More than Analyses, Advices.Plus que des analyses, des conseils.

Alexis St-Gelais, M. Sc., chimiste

The flora of North America is still lush with aromatic plants that have not (yet) been studied for their volatile compounds. One of these blindspots was, up to recently, a plant commonly called Indian celery (figure 1), as well as cow parsnip, which is found throughout the continent.

This species (Heracleum maximum Bartram, by its formal botanical name) is named this way because of its interesting traditionnal use. It reportedly was one of the main vegetables eaten by some populations of Amerindians, especially in the western part of North America [1]. The leaf’s stalks, which share a round and fibrous nature with celery (both plants belong to the same botanical family, the Apiaceae), were collected when they were still young and tender. They then were peeled. Indeed, the First Nations had learned over time to avoid the toxicity of the species, which is caused by furanocoumarins present on the whole plant’s surface. Such compounds induce skin irritation after exposure to the light, and inflammation of the mouth [2]. The seeds also found their used among settlers in North America, as an easily accessible spice [3].

Such dietary uses probably were in part linked to the aroma of the plant. The Heracleum genus is accordingly widely studied around the world for its essential oils. Yet, the Indian celery, being the only native Heracleum in North America, stayed under the radar. We thus decided to check out what the plant had to offer to the world of essential oils. The result of our investigation was recently published in the Journal of Essential Oil Research [4]. The complete analysis is quite lenghty, with over 110 compounds identified in each oil, but here are some salient features.

Figure 1. Indian celery (Heracleum maximum) inflorescence. Source: Wikimedia Commons

The stalks feature a zesty, citrus-like scent which translated into the oil, which was however obtained in very low yield of 0.02%. Yet, this aroma most likely contributed to the use of the plant as a vegetable and even a dessert. Its composition was dominated by limonene (45%), followed by other monoterpenes, for the most. As far as other compounds are concerned, the presence of isodaucene (0.5%), daucene (traces) and (Z)-falcarinol (3.3%) should be noted. These are often found in plants of the Apiaceae, and it was interesting to observe these in cow parsnip as well.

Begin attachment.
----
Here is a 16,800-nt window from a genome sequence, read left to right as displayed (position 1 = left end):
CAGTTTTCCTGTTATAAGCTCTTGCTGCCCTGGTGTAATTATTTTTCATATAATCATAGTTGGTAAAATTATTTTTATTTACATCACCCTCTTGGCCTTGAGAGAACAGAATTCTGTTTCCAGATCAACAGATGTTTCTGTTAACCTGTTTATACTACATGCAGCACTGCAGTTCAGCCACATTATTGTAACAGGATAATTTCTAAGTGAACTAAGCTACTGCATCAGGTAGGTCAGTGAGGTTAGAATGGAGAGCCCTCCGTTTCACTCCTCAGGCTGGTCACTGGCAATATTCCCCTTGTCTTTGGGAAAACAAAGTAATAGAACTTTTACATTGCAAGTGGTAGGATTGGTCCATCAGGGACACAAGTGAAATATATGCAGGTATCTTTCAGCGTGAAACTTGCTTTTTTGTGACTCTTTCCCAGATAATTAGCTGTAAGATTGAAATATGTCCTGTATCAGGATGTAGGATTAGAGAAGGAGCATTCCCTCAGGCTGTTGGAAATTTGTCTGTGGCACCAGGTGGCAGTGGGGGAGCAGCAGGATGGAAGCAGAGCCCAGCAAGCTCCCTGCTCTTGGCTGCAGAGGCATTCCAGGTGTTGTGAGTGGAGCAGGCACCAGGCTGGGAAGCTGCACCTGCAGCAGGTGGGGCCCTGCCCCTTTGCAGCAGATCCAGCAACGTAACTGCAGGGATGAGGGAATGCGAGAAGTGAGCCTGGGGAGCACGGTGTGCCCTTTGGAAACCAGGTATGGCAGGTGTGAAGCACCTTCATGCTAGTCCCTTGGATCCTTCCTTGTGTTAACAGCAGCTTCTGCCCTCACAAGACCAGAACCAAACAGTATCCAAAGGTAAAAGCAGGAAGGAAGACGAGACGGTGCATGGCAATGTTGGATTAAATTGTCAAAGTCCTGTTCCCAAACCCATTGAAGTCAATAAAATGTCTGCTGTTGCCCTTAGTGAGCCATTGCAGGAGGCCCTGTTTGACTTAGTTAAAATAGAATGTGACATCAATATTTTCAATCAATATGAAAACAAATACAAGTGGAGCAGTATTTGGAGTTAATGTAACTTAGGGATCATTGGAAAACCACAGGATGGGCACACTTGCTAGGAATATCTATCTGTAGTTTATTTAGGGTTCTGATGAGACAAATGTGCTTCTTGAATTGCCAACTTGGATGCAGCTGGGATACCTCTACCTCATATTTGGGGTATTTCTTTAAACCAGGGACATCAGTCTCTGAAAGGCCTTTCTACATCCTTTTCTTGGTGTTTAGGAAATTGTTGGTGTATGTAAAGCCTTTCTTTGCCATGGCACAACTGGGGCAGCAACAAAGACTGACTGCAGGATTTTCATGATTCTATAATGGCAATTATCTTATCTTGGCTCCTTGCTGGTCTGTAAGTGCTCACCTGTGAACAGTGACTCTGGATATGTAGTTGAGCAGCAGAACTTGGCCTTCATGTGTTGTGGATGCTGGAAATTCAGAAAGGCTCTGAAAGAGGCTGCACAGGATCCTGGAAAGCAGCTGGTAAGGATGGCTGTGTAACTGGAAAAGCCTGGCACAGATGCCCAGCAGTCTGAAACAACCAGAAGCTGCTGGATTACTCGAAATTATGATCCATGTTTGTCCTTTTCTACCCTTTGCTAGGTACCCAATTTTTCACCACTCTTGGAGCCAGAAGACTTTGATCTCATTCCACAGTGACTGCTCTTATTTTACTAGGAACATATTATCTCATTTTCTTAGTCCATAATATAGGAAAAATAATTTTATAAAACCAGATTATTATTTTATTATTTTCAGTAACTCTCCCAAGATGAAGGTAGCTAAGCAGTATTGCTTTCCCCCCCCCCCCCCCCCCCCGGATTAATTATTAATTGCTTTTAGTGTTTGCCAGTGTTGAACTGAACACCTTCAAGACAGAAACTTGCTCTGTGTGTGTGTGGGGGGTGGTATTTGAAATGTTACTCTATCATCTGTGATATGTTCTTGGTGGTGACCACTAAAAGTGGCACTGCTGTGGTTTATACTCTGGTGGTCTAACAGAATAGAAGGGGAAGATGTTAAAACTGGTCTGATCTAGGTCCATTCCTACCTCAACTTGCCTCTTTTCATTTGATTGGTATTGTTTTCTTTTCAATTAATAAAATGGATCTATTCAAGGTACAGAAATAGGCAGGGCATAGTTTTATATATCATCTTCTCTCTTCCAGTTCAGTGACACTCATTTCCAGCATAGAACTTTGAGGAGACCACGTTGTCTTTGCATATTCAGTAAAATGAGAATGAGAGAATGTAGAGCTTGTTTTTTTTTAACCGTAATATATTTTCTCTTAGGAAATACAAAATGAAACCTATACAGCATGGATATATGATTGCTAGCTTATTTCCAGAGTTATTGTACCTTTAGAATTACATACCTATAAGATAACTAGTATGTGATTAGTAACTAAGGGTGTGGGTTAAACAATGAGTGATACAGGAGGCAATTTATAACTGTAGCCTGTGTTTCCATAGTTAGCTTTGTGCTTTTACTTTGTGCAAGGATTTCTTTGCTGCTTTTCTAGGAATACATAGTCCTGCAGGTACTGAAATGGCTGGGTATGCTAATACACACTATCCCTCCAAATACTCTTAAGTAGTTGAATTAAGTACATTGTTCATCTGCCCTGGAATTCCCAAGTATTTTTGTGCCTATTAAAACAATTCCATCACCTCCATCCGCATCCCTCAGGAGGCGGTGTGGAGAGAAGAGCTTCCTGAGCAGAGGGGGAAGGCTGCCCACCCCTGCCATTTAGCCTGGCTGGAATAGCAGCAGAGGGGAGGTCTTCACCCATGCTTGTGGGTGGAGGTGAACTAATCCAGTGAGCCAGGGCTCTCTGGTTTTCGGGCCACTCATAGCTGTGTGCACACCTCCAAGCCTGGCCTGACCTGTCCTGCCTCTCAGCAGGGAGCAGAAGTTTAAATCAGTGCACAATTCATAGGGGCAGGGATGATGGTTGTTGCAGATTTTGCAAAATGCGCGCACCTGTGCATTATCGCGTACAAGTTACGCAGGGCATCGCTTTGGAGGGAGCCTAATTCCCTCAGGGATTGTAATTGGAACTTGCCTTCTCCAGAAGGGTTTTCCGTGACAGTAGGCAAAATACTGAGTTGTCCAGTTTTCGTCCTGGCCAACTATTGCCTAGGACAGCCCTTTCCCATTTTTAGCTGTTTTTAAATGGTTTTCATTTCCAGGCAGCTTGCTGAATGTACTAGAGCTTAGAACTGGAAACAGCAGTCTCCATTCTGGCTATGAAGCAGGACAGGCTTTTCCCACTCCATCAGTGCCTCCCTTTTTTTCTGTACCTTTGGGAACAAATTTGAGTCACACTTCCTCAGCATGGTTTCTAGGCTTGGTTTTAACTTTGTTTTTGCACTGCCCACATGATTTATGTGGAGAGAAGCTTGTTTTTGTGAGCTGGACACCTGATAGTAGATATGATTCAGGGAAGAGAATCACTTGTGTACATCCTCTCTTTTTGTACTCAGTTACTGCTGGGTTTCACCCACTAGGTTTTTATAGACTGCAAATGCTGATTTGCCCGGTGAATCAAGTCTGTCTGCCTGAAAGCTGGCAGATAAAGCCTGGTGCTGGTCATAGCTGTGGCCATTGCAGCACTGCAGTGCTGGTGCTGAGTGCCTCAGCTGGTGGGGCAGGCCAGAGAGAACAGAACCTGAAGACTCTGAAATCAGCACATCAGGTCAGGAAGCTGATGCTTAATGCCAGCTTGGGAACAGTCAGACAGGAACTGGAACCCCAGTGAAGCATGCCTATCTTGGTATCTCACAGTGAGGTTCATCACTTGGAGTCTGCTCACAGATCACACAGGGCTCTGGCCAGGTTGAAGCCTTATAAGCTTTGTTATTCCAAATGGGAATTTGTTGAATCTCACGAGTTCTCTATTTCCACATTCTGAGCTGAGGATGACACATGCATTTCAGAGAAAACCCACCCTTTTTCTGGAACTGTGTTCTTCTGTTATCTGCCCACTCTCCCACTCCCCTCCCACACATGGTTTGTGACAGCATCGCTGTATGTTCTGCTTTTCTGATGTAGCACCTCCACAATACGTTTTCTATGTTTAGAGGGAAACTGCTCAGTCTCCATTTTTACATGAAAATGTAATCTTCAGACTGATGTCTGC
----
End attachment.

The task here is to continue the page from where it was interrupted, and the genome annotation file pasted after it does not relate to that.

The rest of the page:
The seeds had a completely different aroma, which we described as pungent and earthy. They contained much more oil (0.41%), which featured a composition dramatically different from that of the stalks. This is not unexpected, as this phenomenon was observed in most Heracleum species studied to this date. As most members of this genus, the seeds of Indian celery were rich in aliphatic esters, mainly related to octanol (6%): octyl acetate (66%), octyl butyrate (8%) and octyl hexanoate (2%) were the main ones. We compared this profile with that reported for several other Heracleum species, which also makes our article a small review on the seeds’ oils of the genus: this table is reproduced below (Table I).

Table I. Review of the Composition of Heracleum species seeds’ oils composition

Table I. Review of the Composition of Heracleum species seeds' oils composition

With this kind of oil yield, a larger scale distillation of Indian celery seeds could be realistically considered. Cow parsnip is likely not the only North American plant that would deserve some more attention from the essential oils community, and is a good example of the numerous findings that still can be made in our field!


[1] Kuhnlein, H.; Turner, N. Cow-Parsnip (Heracleum Lanatum Michx.) : An Indigenous Vegetable of Native People of Northwestern North America. Journal of Ethnobiology. 1987, pp 309–324.

[2] Camm, E. L.; Wat, C.; Towers, G. H. N. An Assessment of the Roles of Furanocoumarins in Heracleum Lanatum. Can. J. Bot. 1976, 54, 2562–2566.

[3] Erichsen-Brown, C. Medicinal and Other Uses of North American Plants – A Historical Survey with Special Reference to the Eastern Indian Tribes; Dover Publications, Inc.: New York, 1979.

[4] St-Gelais, A.; Collin, G.; Pichette, A. Aromas from Quebec. V. Essential Oils from the Fruits and Stems of Heracleum Maximum Bartram and Their Unsaturated Aliphatic Acetates. J. Essent. Oil Res. 2016, 28, 1–11.

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